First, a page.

Only in four cases did two travelers share the same strains, indicating that the bacteria were not in general transmitted from one to another.
None of the participants developed a clinical infection caused by the superbugs. Had they not been delivered their screening results on a daily basis, the study participants would have remained totally unaware of them carrying superbugs.
“It was wonderful to see how our intestinal bacteria stand up to the incomers: the great majority of all alien strains disappeared already before the end of the journey,” Kantele rejoices.
Professor Jukka Corander points out that the study provides a completely new perspective to the bacterial colonization diversity in geographic regions where superbugs are endemic.
“We have earlier obtained robust modeling results concerning the stability of E. coli colonization in populations with low levels of antibiotic resistance, however, the new study conducted in Laos implies that we need to start building the model anew, so that we gain a thorough understanding about the role of superbugs also in those circumstances where they colonize the majority of the people,” Corander says.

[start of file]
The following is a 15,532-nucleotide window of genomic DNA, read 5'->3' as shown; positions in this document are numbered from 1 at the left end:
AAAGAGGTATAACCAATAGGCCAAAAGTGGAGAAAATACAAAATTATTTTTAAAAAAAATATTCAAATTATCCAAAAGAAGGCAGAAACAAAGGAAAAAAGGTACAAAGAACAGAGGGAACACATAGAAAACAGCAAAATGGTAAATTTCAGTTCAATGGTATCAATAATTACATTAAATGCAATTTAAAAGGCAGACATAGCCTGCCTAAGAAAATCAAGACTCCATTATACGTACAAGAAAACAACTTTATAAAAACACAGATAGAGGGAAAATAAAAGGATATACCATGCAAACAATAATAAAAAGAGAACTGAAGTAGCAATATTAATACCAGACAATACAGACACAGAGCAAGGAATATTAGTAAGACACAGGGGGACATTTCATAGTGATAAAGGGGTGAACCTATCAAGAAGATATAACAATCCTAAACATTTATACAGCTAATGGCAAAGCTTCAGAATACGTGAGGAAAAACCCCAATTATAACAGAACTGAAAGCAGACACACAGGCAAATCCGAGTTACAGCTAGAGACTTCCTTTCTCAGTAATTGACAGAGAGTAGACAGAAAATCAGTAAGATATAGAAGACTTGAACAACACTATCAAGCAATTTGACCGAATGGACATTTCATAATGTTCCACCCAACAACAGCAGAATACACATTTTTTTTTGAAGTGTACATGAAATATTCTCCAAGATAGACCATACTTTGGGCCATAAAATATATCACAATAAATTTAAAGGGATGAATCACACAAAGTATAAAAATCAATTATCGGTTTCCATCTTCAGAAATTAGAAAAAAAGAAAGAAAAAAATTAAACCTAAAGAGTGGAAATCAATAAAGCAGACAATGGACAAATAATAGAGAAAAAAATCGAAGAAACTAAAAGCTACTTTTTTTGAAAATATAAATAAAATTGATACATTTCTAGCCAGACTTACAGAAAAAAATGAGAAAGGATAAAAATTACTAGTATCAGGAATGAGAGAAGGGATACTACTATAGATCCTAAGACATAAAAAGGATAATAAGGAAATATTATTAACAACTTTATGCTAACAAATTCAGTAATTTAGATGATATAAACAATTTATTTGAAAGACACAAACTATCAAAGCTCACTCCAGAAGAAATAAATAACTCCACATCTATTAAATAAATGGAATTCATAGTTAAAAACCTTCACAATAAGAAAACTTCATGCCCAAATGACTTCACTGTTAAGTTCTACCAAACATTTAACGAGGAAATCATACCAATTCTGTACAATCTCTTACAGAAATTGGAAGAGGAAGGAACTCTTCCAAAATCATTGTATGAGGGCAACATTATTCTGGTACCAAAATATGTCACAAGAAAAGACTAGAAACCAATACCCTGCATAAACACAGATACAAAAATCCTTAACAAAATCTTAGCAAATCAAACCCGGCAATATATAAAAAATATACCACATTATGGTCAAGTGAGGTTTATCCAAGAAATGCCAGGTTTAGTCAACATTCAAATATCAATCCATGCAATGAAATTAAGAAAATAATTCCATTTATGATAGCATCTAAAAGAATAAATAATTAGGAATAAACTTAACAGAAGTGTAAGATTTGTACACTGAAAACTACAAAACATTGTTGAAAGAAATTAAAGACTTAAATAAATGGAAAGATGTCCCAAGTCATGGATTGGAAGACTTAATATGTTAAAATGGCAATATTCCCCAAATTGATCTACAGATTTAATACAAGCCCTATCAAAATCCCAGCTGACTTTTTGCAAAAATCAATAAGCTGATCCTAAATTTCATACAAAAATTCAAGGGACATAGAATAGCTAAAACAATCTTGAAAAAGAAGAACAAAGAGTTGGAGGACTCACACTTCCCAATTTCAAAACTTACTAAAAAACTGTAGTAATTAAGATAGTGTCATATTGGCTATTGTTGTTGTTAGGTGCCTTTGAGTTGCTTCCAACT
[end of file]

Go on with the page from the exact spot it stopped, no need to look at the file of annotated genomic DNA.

Antibiotic resistance increases at an alarming rate in the tropics
The worldwide growth of antibiotic resistance is particularly alarming in tropical regions with inadequate hygiene and uncontrolled use of antibiotics. Multidrug-resistant bacteria are carried both by animals and local inhabitants. Returning from such environments, many visitors carry superbugs to their home countries.
Increasing resistance is also being witnessed by research: the proportion of travelers carrying these bacteria is growing. Usually, acquisition of ESBL or other superbugs does not cause any symptoms. After travelers return home, the strains usually disappear over time. Carriers can, however, pass these bacteria on to others. Among a small proportion, the superbugs cause symptomatic infections, most typically a urinary tract infection. Treatment of infections caused by superbugs is more challenging than of those caused by sensitive bacteria. In some cases, the infection may even turn out life-threatening.
Antibiotic use during travel further adds to the risk of carriage: favoring the resistant bacteria, antibiotic treatment makes space for newcomers.
Kantele stresses the grave threat increasing resistance poses to healthcare worldwide.
“Antibiotics are not only needed to treat infections, but they also enable high-risk operations such as major surgery and organ transplants, where they are given to prevent infections,” she says.
Materials provided by the University of Helsinki. Content may be edited for clarity, style, and length.